Deborah Smith Projects | Contemporary Arts Organisation

Ten Two Zero Zero Five

ten two zero zero five is a collection of eclectic writings that are embedded within sites of specificity as defined by their subject matter. These reveal a range of contemporary cultural practices, getting to the root of the form, and how this translates to audiences for viewing, for entertaining, for contemplation and for interaction. They implicitly challenge and reinterpret physical, conceptual, virtual, and structural ‘space’; they touch on the past, bring us into the present, and open up dialogue for the future.

In One-to-one, One-to-many and Few-to-few Communication, William Davies provides a general overview of the history of the communication technologies and distributions systems that have become the framework for how users have redefined open, closed and networked systems. Maria Fusco, in Thinking Machines v The Big Swap, looks at mass production and distribution of the artists’ book, versus the new methodologies created through non-representative contemporary visual arts publishing. Adam Sutherland in I, Wannabe charts the empathetic relationship between contemporary art and popular music. Live- and event-based art, in Sally O’Reilly’s Performativity, is associated with durational or temporal specificity with a history that is scattered and ephemeral evolving along disconnected and often contradictory lines of enquiry and development. In The Campaign, Sacha Craddock suggests that all art production takes on the guise of campaign and, through definition, some practices will diminish and retreat through familiarity. However the changing expectations of place and function will mean a perpetual and permanent hunt for alternative modes of presentation and engagement. Re-engagement, in terms of the dissemination of architectural ideas and of the idea of architect as creator, is critiqued through the legacy of modernism and utopia, and is explored in Mother of all Arts by Rob Wilson.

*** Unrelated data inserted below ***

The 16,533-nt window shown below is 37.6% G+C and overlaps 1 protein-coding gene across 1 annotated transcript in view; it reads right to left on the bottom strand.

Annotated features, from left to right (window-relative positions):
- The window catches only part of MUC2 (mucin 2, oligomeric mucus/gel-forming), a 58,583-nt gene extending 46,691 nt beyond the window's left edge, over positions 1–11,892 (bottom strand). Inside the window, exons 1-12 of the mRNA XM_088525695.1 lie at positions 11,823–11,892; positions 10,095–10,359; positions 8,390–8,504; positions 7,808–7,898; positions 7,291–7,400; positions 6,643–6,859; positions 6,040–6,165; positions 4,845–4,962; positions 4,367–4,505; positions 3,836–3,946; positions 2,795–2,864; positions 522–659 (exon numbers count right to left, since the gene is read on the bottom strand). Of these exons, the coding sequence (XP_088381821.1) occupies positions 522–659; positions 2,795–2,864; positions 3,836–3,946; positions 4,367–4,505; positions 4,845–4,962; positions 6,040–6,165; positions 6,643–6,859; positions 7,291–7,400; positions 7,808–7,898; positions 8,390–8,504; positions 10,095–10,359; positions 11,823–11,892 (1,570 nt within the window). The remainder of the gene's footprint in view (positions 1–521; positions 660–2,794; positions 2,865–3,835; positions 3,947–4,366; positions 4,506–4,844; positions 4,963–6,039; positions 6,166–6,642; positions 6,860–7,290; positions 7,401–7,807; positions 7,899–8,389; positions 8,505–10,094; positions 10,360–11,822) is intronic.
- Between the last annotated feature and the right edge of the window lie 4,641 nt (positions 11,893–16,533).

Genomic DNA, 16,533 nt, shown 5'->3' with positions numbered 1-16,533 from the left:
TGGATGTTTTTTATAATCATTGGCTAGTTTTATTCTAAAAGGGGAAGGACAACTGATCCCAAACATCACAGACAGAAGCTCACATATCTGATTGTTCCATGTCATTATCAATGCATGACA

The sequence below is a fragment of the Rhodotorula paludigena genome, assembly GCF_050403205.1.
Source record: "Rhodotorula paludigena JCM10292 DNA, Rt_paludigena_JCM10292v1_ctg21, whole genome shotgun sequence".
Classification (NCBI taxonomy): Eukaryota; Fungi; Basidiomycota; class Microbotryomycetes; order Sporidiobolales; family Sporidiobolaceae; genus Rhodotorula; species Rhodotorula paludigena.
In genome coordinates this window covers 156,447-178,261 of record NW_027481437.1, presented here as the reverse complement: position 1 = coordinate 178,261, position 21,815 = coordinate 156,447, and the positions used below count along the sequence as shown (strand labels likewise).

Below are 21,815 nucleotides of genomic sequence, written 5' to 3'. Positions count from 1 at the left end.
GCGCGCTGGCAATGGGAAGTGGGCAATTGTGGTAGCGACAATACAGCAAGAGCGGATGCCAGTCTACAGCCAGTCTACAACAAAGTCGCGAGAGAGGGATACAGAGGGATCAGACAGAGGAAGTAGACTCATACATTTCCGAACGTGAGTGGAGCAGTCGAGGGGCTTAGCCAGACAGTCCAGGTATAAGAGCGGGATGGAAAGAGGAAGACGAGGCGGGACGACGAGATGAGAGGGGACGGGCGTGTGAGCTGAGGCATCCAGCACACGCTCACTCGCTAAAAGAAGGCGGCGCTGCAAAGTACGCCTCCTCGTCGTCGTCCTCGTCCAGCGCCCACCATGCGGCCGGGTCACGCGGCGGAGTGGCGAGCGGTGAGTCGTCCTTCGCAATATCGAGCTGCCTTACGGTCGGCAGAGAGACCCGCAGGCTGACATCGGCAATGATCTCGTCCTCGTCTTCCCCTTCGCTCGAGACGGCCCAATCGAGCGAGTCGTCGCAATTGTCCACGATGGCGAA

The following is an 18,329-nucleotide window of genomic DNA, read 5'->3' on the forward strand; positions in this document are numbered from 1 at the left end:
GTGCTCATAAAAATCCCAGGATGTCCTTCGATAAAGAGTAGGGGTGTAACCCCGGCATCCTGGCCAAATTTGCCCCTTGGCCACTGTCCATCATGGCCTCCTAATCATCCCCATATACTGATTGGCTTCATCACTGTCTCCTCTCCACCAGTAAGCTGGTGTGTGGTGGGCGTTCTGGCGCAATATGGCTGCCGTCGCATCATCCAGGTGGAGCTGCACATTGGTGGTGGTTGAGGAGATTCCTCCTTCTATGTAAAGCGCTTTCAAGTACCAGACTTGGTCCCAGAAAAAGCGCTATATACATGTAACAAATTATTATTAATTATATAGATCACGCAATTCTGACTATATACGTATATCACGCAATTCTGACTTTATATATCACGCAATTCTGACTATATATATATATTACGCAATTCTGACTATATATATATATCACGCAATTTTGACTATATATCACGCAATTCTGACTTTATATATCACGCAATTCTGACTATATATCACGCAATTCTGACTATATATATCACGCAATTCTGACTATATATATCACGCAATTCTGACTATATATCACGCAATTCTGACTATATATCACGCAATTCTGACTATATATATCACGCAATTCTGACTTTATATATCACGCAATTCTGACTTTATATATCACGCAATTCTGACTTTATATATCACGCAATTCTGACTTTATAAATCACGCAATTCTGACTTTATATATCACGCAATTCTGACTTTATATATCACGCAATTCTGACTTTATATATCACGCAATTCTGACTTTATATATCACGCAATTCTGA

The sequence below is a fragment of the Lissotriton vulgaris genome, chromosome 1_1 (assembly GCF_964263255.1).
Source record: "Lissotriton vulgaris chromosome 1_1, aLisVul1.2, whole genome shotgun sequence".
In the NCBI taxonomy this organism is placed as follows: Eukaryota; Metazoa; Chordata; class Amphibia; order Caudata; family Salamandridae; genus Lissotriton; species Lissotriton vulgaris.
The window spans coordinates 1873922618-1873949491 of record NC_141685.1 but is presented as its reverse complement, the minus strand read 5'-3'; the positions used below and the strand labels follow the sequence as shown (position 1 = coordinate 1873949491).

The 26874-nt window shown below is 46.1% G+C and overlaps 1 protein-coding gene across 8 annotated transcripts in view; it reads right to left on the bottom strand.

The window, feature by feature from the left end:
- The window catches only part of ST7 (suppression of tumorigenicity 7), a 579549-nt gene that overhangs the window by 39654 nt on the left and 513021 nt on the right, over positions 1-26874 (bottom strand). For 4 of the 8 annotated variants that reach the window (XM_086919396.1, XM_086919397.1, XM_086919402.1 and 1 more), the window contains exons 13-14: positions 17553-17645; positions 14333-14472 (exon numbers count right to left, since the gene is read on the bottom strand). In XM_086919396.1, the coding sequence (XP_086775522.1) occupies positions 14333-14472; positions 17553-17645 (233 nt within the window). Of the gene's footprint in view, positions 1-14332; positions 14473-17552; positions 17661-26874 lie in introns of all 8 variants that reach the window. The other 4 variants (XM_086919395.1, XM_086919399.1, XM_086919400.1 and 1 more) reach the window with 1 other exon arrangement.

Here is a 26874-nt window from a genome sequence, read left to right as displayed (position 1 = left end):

a-n Commissioning Editor. First published: a-n Magazine October 2005.

BarbaraKruger1

BarbaraKruger1